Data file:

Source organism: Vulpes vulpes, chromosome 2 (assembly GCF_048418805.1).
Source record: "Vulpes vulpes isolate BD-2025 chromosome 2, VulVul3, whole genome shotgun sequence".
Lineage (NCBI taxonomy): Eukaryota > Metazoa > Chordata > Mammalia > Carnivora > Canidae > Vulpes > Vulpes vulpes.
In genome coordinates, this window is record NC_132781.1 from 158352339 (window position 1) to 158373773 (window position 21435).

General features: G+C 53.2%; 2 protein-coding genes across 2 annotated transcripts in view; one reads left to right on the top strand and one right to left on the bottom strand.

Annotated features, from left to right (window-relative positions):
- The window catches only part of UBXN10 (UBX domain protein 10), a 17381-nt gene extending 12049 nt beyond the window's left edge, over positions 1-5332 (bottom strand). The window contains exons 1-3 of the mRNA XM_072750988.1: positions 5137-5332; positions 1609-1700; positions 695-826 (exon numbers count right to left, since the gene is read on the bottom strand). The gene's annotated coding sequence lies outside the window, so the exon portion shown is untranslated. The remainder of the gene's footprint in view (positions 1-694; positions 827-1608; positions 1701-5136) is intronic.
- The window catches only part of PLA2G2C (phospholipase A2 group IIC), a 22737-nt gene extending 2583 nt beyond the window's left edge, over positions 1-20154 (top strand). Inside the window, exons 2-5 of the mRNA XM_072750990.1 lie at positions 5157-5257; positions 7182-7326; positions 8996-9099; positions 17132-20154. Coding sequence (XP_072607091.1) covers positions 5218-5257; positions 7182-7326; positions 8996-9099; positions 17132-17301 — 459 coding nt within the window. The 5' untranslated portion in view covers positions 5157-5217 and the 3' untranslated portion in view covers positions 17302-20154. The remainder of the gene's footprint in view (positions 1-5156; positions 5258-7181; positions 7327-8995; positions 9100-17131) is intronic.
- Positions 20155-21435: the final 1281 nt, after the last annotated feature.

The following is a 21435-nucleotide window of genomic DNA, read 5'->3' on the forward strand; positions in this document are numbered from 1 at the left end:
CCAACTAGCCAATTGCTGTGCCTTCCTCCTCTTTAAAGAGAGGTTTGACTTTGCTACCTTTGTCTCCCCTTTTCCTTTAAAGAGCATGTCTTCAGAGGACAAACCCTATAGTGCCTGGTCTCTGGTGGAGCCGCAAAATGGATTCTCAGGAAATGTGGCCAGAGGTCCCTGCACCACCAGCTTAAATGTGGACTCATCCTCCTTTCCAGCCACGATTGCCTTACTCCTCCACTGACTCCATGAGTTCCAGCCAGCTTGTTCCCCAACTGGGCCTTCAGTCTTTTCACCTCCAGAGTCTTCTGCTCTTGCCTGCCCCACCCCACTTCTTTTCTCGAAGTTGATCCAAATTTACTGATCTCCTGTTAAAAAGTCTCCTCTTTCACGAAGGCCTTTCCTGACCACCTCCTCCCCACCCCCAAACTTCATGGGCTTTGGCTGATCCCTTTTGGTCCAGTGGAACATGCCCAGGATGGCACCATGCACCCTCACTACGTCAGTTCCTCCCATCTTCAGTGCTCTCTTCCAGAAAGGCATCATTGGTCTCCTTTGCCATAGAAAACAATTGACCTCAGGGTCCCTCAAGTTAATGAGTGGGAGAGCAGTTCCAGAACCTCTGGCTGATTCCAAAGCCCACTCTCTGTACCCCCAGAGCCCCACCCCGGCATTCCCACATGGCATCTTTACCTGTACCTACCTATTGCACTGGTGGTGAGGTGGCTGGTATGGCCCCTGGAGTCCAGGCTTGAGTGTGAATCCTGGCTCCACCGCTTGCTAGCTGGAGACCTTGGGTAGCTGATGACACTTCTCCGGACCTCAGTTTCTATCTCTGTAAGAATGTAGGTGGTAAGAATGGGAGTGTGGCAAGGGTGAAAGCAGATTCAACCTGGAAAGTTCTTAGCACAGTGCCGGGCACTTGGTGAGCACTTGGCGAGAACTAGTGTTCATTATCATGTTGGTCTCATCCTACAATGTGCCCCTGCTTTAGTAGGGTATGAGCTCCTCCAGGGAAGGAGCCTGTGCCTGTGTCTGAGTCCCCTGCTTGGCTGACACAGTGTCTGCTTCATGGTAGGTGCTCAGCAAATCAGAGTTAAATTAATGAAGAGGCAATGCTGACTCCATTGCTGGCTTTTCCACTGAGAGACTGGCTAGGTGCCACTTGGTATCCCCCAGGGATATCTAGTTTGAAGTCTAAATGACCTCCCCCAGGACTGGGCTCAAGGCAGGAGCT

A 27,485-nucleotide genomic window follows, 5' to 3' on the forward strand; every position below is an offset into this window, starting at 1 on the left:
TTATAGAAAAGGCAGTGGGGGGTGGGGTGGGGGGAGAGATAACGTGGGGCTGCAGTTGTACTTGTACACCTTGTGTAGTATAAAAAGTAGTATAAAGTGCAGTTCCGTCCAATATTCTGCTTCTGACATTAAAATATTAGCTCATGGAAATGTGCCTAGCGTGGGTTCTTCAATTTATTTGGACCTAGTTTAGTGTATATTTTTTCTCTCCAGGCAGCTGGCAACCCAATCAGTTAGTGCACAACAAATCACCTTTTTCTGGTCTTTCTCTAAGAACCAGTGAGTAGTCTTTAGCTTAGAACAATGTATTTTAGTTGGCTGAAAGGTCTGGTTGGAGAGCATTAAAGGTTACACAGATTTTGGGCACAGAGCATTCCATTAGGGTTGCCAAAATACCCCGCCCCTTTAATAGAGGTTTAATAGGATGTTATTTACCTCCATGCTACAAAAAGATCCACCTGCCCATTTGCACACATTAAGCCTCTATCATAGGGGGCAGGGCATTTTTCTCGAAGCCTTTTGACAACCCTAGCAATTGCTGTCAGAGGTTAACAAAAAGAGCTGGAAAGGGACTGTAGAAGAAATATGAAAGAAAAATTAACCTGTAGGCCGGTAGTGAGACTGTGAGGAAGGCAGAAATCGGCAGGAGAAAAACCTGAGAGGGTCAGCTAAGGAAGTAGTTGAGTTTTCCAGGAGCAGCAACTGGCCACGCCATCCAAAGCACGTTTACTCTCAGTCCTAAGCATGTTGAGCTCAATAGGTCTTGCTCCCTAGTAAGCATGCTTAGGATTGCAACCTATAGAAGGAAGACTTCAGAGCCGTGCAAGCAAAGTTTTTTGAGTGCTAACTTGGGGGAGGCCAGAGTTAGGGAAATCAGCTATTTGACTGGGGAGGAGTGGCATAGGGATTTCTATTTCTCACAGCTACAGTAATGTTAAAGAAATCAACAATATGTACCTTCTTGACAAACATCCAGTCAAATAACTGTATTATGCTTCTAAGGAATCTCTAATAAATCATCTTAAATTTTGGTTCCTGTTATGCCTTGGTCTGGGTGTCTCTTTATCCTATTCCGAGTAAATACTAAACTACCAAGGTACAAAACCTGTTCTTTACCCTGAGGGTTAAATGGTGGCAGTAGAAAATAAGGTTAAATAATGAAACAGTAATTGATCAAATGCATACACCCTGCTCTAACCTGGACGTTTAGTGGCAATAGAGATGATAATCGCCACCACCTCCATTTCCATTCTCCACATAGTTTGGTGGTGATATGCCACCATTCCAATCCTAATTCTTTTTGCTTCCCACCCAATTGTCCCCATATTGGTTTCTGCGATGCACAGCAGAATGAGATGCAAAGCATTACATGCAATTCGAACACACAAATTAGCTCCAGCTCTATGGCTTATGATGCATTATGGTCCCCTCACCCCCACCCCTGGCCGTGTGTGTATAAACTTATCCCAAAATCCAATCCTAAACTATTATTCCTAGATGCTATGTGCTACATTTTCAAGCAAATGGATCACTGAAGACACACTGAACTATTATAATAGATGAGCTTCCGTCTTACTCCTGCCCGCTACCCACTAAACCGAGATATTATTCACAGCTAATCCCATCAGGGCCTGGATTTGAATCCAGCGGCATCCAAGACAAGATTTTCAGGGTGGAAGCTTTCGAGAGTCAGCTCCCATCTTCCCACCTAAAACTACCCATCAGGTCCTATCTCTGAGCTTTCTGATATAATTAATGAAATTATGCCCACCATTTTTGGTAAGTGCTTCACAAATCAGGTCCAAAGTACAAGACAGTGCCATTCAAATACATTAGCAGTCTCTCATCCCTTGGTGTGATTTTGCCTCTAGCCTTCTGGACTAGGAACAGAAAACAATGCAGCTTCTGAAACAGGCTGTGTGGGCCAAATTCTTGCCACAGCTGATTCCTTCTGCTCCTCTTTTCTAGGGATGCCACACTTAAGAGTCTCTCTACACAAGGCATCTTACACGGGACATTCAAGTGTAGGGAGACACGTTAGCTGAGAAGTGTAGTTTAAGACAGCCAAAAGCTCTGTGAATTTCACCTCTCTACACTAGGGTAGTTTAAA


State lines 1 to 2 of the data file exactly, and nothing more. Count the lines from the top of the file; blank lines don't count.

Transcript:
Source organism: Vulpes vulpes, chromosome 2 (assembly GCF_048418805.1).
Source record: "Vulpes vulpes isolate BD-2025 chromosome 2, VulVul3, whole genome shotgun sequence".